Austrian practice mixed these troops together: the Empire’s sixteen field corps each went to war with three divisions, two from the Imperial and Royal Army and one from the Landwehr or Honvédség. So while I was tempted to exclude the two national armies from the game’s scenarios (and provide them later in a book supplement), they often turned up together on the same battlefield with Imperial and Royal troops. Since their morale usually differs in the scenarios, just using one type of Austrian piece didn’t feel like a good solution. Plus, I really wanted to see the colorful variety of the Austro-Hungarian Army on display (that Holy Grail thing again).

The Russians aren’t a whole lot different than they were in August 1914, but now have the Reserve infantry companies that we should have included in the first game and did not for some reason. That allows scenarios to extend deeper into 1914, including the second-line Russian divisions that arrived at the front and joined in the fighting after the first battles.

There are some differences in artillery, which is deadlier in Fall of Empires than it was in August 1914. Probably the most obvious change is that light artillery (Russian 76.2mm, Austrian 8 cm) is always on the board and never available as off-board artillery; Austrian field artillery (10cm) is also usually on the board instead, and at times prohibited from indirect fire.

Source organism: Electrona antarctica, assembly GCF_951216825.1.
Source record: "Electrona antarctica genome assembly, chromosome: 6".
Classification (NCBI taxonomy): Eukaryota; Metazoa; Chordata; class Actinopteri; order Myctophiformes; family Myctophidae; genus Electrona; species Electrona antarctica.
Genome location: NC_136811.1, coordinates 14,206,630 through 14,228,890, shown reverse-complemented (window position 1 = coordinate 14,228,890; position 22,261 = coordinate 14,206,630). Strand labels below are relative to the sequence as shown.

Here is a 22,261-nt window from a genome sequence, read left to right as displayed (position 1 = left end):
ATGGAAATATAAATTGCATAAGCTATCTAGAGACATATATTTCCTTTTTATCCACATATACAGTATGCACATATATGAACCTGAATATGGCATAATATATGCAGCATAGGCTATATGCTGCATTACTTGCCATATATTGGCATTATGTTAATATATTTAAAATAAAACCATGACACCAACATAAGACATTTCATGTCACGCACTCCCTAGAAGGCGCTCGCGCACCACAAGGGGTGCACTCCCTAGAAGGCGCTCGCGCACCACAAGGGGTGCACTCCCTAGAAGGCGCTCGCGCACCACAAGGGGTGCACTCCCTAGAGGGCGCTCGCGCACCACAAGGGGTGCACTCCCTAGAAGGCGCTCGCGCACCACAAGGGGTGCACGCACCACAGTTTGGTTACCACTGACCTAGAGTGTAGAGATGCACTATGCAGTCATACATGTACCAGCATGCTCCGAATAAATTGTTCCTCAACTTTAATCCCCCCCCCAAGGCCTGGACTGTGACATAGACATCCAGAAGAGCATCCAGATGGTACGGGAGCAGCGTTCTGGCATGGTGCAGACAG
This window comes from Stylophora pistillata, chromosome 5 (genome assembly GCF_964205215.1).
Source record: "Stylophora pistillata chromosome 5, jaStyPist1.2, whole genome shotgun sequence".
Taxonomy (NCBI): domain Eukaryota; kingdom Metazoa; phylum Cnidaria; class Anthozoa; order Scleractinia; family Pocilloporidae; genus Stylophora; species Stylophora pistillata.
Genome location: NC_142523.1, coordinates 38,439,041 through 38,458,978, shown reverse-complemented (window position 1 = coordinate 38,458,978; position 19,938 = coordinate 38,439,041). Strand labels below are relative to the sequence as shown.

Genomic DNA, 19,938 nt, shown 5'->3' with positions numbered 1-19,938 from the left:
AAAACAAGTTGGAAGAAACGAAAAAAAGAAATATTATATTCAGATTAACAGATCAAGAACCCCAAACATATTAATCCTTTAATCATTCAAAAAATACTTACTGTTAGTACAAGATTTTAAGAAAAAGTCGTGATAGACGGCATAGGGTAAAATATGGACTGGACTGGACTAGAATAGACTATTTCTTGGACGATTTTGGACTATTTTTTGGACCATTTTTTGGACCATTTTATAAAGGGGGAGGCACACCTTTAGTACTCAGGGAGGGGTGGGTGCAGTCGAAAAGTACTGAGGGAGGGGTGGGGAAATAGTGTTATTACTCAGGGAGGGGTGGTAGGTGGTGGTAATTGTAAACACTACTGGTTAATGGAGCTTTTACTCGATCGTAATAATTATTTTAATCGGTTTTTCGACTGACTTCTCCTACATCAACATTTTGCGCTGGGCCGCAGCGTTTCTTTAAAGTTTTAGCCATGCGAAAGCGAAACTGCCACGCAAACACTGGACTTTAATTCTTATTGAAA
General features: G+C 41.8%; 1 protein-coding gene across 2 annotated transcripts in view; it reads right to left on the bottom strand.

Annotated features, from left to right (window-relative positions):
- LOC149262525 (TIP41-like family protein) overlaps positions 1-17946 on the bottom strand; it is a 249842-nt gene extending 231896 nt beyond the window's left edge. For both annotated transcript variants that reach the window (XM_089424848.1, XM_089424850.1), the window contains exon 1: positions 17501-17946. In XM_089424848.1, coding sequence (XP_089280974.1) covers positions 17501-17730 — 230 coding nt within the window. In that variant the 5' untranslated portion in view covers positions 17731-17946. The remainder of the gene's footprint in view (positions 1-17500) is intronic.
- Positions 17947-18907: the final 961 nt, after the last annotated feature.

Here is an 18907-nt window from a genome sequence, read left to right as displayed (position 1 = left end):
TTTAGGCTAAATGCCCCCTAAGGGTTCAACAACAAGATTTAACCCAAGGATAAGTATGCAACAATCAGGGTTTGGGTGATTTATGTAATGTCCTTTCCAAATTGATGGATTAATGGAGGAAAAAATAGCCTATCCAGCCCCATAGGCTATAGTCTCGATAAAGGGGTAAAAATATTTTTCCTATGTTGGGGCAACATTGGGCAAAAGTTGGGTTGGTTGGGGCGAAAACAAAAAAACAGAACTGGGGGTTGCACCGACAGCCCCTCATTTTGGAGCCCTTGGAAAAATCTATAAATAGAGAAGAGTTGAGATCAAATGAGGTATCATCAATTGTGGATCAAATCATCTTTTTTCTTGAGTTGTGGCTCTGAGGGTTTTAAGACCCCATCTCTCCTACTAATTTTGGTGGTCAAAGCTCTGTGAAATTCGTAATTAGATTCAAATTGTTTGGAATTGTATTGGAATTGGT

That’s all part of showing, rather than telling, why things went so wrong for Austria-Hungary in 1914. In many ways the Imperial and Royal armies are very good: their officers, particularly in the cavalry and elite infantry regiments, are crazy brave. The troops range from solid (Landwehr and Honvédség) to very good (Imperial and Royal) to very high (Kaiserjäger and Edelweiss Divisions) morale.

But then there are the negatives. The artillery is weaker than that of the Russians, and usually outranged by them. It’s usually reduced to direct-fire support, which means it can be spotted by the Russians and engaged by those Tsarist guns with their longer range. And those incredibly brave officers won’t sit back and plan careful flanking attacks – they charge right at the Russians, whether the artillery’s softened them up or not.